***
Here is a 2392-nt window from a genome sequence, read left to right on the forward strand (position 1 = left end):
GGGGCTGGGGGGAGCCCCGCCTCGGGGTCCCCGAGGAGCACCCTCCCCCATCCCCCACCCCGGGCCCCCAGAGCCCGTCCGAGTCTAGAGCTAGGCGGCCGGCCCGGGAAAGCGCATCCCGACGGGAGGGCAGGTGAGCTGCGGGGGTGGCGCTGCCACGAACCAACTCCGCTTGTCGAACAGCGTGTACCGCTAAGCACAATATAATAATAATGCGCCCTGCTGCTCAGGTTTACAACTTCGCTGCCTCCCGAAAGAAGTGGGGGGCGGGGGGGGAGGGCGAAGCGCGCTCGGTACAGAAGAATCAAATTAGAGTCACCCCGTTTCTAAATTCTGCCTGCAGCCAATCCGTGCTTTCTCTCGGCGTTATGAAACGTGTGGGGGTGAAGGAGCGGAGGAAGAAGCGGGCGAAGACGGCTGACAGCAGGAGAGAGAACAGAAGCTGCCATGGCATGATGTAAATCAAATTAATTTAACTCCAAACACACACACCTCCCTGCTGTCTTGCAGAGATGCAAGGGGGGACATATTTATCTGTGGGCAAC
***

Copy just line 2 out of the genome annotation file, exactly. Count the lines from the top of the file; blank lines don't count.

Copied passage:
GGGGCTGGGGGGAGCCCCGCCTCGGGGTCCCCGAGGAGCACCCTCCCCCATCCCCCACCCCGGGCCCCCAGAGCCCGTCCGAGTCTAGAGCTAGGCGGCCGGCCCGGGAAAGCGCATCCCGACGGGAGGGCAGGTGAGCTGCGGGGGTGGCGCTGCCACGAACCAACTCCGCTTGTCGAACAGCGTGTACCGCTAAGCACAATATAATAATAATGCGCCCTGCTGCTCAGGTTTACAACTTCGCTGCCTCCCGAAAGAAGTGGGGGGCGGGGGGGGAGGGCGAAGCGCGCTCGGTACAGAAGAATCAAATTAGAGTCACCCCGTTTCTAAATTCTGCCTGCAGCCAATCCGTGCTTTCTCTCGGCGTTATGAAACGTGTGGGGGTGAAGGAGCGGAGGAAGAAGCGGGCGAAGACGGCTGACAGCAGGAGAGAGAACAGAAGCTGCCATGGCATGATGTAAATCAAATTAATTTAACTCCAAACACACACACCTCCCTGCTGTCTTGCAGAGATGCAAGGGGGGACATATTTATCTGTGGGCAAC